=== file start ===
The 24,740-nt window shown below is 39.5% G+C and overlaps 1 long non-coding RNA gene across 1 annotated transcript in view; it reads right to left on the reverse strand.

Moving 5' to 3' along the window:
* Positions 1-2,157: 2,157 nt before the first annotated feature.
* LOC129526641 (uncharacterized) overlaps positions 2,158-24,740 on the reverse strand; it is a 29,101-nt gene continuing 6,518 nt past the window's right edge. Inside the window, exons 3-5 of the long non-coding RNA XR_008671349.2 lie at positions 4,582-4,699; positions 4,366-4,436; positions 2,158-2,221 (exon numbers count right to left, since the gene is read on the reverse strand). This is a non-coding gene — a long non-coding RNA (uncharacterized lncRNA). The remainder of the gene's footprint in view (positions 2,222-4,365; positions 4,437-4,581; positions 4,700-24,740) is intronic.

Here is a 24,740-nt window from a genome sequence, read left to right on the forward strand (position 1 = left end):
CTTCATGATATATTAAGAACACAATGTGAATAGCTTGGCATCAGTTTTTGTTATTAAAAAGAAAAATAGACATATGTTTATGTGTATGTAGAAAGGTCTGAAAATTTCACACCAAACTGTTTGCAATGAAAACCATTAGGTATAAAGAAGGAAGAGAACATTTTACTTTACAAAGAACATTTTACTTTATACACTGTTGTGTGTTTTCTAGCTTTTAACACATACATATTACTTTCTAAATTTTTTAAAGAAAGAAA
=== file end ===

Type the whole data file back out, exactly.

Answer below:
The 24,740-nt window shown below is 39.5% G+C and overlaps 1 long non-coding RNA gene across 1 annotated transcript in view; it reads right to left on the reverse strand.

Moving 5' to 3' along the window:
* Positions 1-2,157: 2,157 nt before the first annotated feature.
* LOC129526641 (uncharacterized) overlaps positions 2,158-24,740 on the reverse strand; it is a 29,101-nt gene continuing 6,518 nt past the window's right edge. Inside the window, exons 3-5 of the long non-coding RNA XR_008671349.2 lie at positions 4,582-4,699; positions 4,366-4,436; positions 2,158-2,221 (exon numbers count right to left, since the gene is read on the reverse strand). This is a non-coding gene — a long non-coding RNA (uncharacterized lncRNA). The remainder of the gene's footprint in view (positions 2,222-4,365; positions 4,437-4,581; positions 4,700-24,740) is intronic.

Here is a 24,740-nt window from a genome sequence, read left to right on the forward strand (position 1 = left end):
CTTCATGATATATTAAGAACACAATGTGAATAGCTTGGCATCAGTTTTTGTTATTAAAAAGAAAAATAGACATATGTTTATGTGTATGTAGAAAGGTCTGAAAATTTCACACCAAACTGTTTGCAATGAAAACCATTAGGTATAAAGAAGGAAGAGAACATTTTACTTTACAAAGAACATTTTACTTTATACACTGTTGTGTGTTTTCTAGCTTTTAACACATACATATTACTTTCTAAATTTTTTAAAGAAAGAAA